Calculating missing survivorship rates via indirect standardisation was similarly done in two steps. First, Lx values (the average number alive in each age group) by 5-year age group and sex for each TA for two Life-Table periods, 2005-07 and 2012-14, were compared to the average number alive in the preceding 5-year age group. This process produced sex- and age-specific survivorship ratios for each five-year age group to 95+ years, for these two observations (for the purposes of this exercise, considered to be 2006 and 2013). The 2006 ratios were then compared with their national equivalents, to generate relative survivorship ratios for each TA for the missing years: 1976, 1981, 1986, 1991, 1996, and 2001. That is, for each of those observations, the national values were retrospectively inflated or deflated by the relevant sex- and age-specific survivorship ratios for each TA in 2005-2007, to generate approximate TA level rates.
The second step involved constructing sex- and age-specific survivorship rates for each town and rural centre, by applying the rates for the TA in which each is located, to the number of males and females in each five year age group, in each town and rural centre (Database 1). In order to survive age groups above 80 years, the 80+ year age group from Database 1 was prorated to 80-84, 85-89, 90-94 and 95+ years according to the New Zealand distribution (by sex) at those ages.
Again, the resulting data are ‘best approximations’ based on calendar year survivorship ratios and census usually resident population counts.
When the resulting data are compared with published birth and death numbers for each TA, which are available for all years 1992-2013, there is strong correspondence, and the model is thus considered sufficiently robust to use for our purposes of calculating the components of change for towns and rural centres. This is done using cohort component analysis and the ‘residual’ method for separating net migration from net change (e.g., Rowland 2003, Chapter 12).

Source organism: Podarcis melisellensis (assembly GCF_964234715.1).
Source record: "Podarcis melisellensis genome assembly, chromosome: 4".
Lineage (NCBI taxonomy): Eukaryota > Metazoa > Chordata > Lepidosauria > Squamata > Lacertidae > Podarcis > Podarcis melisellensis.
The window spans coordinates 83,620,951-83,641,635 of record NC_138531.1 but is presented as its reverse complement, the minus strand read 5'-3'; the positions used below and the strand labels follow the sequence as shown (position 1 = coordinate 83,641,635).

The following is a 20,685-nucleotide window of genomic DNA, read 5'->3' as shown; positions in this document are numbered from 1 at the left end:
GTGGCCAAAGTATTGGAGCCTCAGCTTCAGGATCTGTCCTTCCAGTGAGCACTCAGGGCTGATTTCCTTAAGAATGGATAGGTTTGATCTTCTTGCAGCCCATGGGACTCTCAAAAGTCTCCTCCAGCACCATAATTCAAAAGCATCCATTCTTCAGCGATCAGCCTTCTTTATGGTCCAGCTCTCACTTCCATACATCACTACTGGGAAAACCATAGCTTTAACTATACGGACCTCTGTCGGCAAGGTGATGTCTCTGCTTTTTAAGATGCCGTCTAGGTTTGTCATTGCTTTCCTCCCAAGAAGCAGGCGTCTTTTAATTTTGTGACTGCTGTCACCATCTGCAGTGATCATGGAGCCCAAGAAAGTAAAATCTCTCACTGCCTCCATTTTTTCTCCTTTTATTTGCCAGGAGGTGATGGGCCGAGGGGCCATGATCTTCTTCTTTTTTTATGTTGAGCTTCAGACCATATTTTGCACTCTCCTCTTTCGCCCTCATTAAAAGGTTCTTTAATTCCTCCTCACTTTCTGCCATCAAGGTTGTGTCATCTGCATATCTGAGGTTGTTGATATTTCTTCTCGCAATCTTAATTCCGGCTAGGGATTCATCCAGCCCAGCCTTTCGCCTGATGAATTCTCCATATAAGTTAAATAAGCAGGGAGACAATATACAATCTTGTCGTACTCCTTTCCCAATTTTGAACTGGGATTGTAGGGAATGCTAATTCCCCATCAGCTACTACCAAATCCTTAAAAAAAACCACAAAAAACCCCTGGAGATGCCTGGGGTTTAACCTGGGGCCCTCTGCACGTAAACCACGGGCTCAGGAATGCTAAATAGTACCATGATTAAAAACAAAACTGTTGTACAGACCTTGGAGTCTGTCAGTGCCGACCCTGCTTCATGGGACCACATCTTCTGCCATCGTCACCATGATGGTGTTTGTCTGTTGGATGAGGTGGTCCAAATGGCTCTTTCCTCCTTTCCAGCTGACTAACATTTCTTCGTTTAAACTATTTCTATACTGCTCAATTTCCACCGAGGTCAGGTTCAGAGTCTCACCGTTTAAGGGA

Calculating components of change by the residual method: The resulting fertility and survivorship rates were used in a conventional cohort component analysis to separate out the contributing effects of both net migration and natural increase. First, survivorship rates for each age group were applied to the baseline usually resident population numbers for each individual observation (separately by sex), and fertility rates applied to survived women aged 15-49 years. The resulting births were summed and apportioned male/female according to the standard sex ratio for New Zealand (105 males per 100 females). Births were entered at age 0-4 years, and all other age groups ‘aged’ by five years. The resulting ‘expected’ population by age and sex was then compared to the actual population at the relevant observation (for example, the survived and ‘reproduced’ population from 1976 was compared to the actual population for 1981), and the difference at each age (five-year age group) taken to be a residual measure of net migration by age across the five-year period. Subtracting total estimated migration from net change in population size between the two observations in turn generates the natural increase component, which in turn is disaggregated into its births and deaths components by summing each individual component generated at each step.